by Christy

by Christy

by Christy

by Christy

Unlike Ireland, my first impression of Paris was very much how I anticipated Paris to be. And after walking over 20 miles in one day exploring the city, I came to find that it was 10x more opulent than I ever expected it to be. Somehow in the back of my head I thought you’d wander around, see some old buildings, then some new mixed in, then a few more old. We literally did not see ANY new buildings (except from the distant view from the hill of Montmarte), and if we did elsewhere, they were incredibly well disguised. AND contrary to popular belief, all the Parisians we talked to were super helpful and quite friendly, or at least not at all snobby. Our hotel room was itty bitty but the price was perfect and it was quite well located – Grand Hotel Leveque. We only had an evening and a day here, but for me – it was enough. I am a small town traveler, big cities are not my style though Paris is 100% not to be missed and I would absolutely go back to explore more of the insides of all the beautiful buildings we passed – and to eat more food, definitely more food 🙂

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Christy snagged this one out the window – love it!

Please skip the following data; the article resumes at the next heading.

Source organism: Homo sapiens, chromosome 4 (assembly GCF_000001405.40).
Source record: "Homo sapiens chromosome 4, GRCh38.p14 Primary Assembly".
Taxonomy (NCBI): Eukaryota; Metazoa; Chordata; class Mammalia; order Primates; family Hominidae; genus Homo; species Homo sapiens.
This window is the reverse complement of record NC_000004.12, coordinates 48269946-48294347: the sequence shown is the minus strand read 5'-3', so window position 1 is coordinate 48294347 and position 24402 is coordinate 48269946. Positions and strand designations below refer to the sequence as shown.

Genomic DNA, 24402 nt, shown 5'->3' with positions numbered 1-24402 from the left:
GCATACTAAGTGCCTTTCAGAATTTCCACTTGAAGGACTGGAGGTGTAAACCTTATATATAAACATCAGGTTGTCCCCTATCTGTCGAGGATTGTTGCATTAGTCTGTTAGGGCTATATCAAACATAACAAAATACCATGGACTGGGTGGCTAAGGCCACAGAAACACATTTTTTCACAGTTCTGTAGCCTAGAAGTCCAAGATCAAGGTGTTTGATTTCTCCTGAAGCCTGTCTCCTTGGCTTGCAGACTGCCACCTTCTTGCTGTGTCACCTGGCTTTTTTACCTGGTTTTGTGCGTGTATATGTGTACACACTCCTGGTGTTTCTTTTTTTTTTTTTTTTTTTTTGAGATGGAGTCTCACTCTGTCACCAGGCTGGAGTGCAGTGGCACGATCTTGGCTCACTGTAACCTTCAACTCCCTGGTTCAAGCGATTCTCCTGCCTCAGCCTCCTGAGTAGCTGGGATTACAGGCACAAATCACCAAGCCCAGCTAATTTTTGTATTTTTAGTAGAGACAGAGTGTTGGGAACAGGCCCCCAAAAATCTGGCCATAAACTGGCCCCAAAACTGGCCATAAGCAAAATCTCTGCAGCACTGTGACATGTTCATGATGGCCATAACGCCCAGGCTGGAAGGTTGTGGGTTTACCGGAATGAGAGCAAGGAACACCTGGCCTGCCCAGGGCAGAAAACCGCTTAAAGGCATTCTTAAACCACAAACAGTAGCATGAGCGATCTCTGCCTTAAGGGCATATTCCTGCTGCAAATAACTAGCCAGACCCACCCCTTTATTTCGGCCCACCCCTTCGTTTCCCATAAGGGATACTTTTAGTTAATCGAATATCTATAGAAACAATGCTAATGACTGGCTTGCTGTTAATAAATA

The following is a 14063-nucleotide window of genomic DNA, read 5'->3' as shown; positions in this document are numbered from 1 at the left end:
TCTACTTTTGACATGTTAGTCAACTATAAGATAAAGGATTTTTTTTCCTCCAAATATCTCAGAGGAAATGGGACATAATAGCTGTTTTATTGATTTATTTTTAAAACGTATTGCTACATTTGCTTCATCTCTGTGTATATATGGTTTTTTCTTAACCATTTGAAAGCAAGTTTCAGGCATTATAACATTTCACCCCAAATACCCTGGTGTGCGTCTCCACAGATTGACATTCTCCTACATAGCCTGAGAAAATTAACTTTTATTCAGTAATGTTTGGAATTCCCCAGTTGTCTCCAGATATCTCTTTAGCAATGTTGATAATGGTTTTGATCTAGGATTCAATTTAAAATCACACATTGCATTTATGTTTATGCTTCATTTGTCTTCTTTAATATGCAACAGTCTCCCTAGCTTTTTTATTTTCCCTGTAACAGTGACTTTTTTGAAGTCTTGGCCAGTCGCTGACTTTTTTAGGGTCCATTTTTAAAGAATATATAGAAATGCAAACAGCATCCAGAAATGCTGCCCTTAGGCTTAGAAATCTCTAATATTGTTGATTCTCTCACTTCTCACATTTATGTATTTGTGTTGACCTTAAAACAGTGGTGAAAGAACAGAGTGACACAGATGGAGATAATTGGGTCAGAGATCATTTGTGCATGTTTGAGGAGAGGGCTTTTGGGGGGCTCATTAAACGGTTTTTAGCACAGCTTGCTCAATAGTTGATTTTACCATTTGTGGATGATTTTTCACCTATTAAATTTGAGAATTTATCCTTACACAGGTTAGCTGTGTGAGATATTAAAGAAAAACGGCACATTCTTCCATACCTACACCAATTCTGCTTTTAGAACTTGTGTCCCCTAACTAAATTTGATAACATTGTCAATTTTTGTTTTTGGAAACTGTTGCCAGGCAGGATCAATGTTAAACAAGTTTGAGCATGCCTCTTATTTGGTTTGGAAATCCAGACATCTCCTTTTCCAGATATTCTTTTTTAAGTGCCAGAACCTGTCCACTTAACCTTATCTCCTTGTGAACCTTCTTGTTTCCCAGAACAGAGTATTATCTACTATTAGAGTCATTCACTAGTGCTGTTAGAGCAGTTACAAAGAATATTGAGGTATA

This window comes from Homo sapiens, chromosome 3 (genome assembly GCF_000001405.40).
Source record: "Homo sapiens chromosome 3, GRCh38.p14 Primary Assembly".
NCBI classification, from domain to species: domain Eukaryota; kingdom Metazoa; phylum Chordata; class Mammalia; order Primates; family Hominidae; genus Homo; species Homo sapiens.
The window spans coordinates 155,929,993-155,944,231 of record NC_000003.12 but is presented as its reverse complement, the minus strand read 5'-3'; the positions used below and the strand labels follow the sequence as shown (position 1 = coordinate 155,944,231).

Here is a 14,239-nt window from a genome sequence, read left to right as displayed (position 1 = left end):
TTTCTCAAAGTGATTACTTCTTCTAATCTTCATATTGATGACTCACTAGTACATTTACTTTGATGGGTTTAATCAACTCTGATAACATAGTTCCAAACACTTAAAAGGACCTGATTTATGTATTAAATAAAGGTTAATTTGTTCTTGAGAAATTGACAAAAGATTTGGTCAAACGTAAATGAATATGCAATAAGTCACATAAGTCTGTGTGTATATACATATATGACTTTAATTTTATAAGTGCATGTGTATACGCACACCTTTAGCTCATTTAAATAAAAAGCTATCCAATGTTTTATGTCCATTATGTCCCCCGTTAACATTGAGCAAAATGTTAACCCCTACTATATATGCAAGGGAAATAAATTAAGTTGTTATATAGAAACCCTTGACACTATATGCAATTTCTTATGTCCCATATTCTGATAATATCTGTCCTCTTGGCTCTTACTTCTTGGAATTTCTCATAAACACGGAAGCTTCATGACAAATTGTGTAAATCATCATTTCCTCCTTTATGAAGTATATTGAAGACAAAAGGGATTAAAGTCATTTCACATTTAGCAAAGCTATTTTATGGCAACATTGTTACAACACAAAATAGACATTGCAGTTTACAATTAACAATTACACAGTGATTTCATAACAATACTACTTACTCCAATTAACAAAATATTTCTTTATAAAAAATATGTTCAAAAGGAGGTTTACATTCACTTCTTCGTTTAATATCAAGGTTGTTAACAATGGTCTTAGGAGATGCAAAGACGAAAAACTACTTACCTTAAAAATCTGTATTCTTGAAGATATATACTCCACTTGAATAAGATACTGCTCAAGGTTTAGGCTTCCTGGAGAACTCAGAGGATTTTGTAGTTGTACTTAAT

Ireland – what to say about you. You were both exactly what I expected and NOTHING like I expected, all in the same moment and feeling. Christy and I saw only the southwest region of the country, no Dublin, no major cities really at all to speak of, so I think our Irish experience was a different one but beautiful in every sense. We arrived in Shannon, picked up our rental car and began the terrors of driving on the wrong side of the road for the next three hours, with a major case of jet lag. Christy drove and she’d be the first to admit, was not a fan of it. We drove and drove and drove some more, stopping in a charming little town, Adare, to walk around and snap our first pictures. As we continued our drive on roads that are no wider than driveways (complete with squeals of terror every time a truck or tour bus would pass us) we began to notice the countryside. Now it was a completely sunny day and not at all Irish feeling. We passed palm trees (oh yes, PALM TREES grow here) and pastel colored stucco houses, and were not entirely sure if we had accidentally landed in Jamaica. As we drove towards our final destination of Dingle – the coast came into view and was beautifully rugged and just stunning, but still feeling decidedly un-Irish. We checked in to our hotel, the Lantern Townhouse (highly recommend) and then wandered about town looking for a place to eat. Made it back to our hotel only to find out we had been locked out and hadn’t brought our key to get back in. I was out taking pictures by the bay so Christy was standing there all by herself trying to get the number to call the guy. Super embarrassing when he arrived and had to let us in…sorry, stupid Americans. The next day we got up early, had a yummy breakfast in the hotel and began driving the countryside (I drove from here on out) It was rainy and windy and cloudy and perfectly Irish. We had classical music playing on the radio as we drove by old stone walls, cows, sheep, and horses. We turned down yet another tiny road and found the most beautiful pastoral scene with two beautiful horses and the sun peaking through the clouds behind the hills. Took a few pictures here before heading back into town for lunch. Christy talked me into going to the Half Door restaurant (not sure why I needed to be talked into it) because it was AMAZING. Looking back it was my favorite meal of the trip. A tiny kitschy and cozy little restaurant. We started to drive out to Slea Head peninsula and found the most beautiful land ever made. The waves were just huge, winds blowing at gale force (60+mph) and it was perfect. We found a tiny place to pull off and got out to explore, bouncing along the peat and heather (ground cover, not people’s names…) We spent a good hour + out in the wind and wilds, sitting on the craggy rocks and watching the waves crash. We were sitting in the farthest western point in Europe, next stop over – Boston! After thinking the keys had fallen out of my pocket and were lost in the wild Irish countryside never to be found again and we’d be locked out of our car and stuck out there forever, I found them and we drove back safely, winding along the incredibly, unbelievably narrow roads. We ate at a great, homey little place and meandered back to the hotel. We were flying to London the next day so got going early and took the long road back to the Shannon airport, stopping in Askeaton for lunch and to see the ruins. Next stop – London and the English countryside!

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